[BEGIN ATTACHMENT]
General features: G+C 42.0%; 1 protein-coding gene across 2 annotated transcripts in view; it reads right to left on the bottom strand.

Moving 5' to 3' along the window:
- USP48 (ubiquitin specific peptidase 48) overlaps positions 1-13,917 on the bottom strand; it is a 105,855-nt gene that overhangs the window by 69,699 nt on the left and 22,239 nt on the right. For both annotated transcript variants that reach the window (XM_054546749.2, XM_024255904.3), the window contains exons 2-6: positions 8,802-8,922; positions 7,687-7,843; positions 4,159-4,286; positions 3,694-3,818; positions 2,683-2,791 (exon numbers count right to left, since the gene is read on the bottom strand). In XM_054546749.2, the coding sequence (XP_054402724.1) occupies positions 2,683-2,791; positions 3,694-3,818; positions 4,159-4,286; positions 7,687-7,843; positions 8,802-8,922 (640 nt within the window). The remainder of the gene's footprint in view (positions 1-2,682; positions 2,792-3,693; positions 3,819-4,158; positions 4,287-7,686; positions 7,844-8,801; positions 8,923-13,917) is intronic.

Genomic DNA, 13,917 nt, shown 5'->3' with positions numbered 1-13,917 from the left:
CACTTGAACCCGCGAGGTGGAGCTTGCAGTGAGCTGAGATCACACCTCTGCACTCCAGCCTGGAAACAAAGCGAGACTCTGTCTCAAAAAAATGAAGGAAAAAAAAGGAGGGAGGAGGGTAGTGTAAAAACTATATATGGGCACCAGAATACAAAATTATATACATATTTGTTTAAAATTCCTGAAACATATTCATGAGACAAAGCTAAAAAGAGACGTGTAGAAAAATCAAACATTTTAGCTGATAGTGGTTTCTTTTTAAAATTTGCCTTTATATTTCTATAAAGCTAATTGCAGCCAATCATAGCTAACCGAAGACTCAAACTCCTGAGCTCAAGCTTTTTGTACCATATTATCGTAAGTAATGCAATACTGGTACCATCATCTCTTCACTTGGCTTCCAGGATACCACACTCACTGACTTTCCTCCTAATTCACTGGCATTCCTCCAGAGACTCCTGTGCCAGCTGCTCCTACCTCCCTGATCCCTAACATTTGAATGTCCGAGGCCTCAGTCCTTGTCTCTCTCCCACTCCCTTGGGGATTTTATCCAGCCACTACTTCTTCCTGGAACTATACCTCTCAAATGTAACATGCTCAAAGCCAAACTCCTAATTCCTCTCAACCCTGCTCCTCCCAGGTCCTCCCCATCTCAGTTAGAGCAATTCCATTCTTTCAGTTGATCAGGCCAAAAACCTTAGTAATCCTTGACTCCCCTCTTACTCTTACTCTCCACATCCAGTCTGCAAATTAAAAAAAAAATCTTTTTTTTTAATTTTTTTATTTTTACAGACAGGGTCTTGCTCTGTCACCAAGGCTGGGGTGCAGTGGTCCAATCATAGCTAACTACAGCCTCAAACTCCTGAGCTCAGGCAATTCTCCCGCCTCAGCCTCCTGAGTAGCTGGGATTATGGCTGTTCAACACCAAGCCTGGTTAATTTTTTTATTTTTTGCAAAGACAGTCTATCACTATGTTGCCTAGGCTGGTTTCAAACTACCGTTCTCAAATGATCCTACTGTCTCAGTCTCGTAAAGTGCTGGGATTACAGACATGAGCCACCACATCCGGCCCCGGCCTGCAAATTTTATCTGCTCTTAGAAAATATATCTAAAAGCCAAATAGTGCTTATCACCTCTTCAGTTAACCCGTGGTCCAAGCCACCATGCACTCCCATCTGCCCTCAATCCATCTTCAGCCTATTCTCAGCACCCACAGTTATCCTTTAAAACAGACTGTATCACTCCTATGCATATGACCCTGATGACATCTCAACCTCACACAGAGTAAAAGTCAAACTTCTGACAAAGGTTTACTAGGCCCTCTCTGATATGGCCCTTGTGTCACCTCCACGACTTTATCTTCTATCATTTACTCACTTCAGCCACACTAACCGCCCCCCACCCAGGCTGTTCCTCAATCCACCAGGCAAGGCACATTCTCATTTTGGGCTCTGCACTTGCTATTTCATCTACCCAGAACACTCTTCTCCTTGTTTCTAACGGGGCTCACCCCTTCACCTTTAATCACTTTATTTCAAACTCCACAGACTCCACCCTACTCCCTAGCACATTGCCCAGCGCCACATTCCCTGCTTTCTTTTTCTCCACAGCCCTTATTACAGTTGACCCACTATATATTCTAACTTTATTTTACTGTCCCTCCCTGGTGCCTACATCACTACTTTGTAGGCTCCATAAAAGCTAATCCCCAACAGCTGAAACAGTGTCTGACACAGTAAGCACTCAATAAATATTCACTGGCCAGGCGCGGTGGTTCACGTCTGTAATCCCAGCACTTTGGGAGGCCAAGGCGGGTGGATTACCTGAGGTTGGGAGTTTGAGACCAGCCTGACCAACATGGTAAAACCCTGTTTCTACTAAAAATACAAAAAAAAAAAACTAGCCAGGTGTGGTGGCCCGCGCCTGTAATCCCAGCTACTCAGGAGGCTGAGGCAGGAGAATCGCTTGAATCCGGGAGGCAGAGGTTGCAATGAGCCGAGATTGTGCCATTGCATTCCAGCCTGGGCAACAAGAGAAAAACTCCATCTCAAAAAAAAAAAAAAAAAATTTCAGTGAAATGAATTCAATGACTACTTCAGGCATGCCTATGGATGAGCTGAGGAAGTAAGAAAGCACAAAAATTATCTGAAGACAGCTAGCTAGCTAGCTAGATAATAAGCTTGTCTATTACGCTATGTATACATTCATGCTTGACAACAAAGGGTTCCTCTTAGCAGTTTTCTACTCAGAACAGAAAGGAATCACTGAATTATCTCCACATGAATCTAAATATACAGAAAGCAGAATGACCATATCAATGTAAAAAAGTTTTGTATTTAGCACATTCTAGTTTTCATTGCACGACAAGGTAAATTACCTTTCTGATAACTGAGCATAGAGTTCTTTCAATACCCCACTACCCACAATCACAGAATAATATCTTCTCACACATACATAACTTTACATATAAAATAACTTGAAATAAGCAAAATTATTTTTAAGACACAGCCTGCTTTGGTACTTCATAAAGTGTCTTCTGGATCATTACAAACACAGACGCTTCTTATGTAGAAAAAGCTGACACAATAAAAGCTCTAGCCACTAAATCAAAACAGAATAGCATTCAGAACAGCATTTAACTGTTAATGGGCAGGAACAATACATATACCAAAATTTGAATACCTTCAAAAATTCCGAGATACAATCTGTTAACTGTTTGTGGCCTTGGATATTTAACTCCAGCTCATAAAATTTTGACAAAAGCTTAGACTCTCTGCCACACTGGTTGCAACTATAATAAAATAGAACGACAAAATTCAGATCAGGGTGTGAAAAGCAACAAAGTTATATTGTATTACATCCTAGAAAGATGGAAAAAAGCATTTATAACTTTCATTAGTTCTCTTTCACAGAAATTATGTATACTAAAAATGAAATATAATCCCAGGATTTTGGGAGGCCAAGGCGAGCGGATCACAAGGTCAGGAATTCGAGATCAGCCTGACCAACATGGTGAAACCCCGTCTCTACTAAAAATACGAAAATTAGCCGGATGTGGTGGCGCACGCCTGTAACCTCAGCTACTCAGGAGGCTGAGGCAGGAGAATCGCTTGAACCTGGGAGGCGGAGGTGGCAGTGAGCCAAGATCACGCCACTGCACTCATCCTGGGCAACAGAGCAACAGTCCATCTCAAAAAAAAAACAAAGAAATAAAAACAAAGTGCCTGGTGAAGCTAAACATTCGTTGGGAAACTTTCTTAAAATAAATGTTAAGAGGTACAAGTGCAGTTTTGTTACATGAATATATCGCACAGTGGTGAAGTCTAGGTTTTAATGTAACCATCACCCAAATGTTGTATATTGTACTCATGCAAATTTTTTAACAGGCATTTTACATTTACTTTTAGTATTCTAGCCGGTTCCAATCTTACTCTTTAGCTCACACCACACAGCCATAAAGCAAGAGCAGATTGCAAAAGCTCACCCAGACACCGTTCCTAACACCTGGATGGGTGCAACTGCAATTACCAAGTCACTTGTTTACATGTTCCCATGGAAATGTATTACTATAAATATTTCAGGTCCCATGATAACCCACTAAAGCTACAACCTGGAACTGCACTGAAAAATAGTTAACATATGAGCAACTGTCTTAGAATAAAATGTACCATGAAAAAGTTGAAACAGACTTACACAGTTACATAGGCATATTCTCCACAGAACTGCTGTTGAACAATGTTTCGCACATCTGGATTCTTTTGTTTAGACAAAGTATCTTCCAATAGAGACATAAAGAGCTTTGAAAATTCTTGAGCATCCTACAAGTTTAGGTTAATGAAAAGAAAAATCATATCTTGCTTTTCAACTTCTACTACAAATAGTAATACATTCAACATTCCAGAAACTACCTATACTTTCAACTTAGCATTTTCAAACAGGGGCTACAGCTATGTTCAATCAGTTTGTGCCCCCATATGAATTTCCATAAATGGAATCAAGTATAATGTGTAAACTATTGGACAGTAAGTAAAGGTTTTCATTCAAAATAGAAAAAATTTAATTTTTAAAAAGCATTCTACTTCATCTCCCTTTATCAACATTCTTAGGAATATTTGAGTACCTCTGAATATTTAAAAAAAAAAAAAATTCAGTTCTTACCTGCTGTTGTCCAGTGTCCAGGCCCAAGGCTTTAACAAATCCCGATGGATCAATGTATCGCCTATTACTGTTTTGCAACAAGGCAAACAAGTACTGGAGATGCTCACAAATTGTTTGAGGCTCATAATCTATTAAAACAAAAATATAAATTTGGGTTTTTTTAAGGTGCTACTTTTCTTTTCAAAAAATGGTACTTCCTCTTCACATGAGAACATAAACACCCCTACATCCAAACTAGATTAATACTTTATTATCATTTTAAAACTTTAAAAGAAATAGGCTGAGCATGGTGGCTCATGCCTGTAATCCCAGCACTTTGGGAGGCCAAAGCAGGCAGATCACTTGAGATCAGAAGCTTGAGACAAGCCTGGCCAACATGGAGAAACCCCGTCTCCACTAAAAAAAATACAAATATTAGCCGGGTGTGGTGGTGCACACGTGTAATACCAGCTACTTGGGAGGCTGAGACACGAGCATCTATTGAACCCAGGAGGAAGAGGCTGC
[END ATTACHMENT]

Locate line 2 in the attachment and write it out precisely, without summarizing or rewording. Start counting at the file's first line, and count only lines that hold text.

Moving 5' to 3' along the window: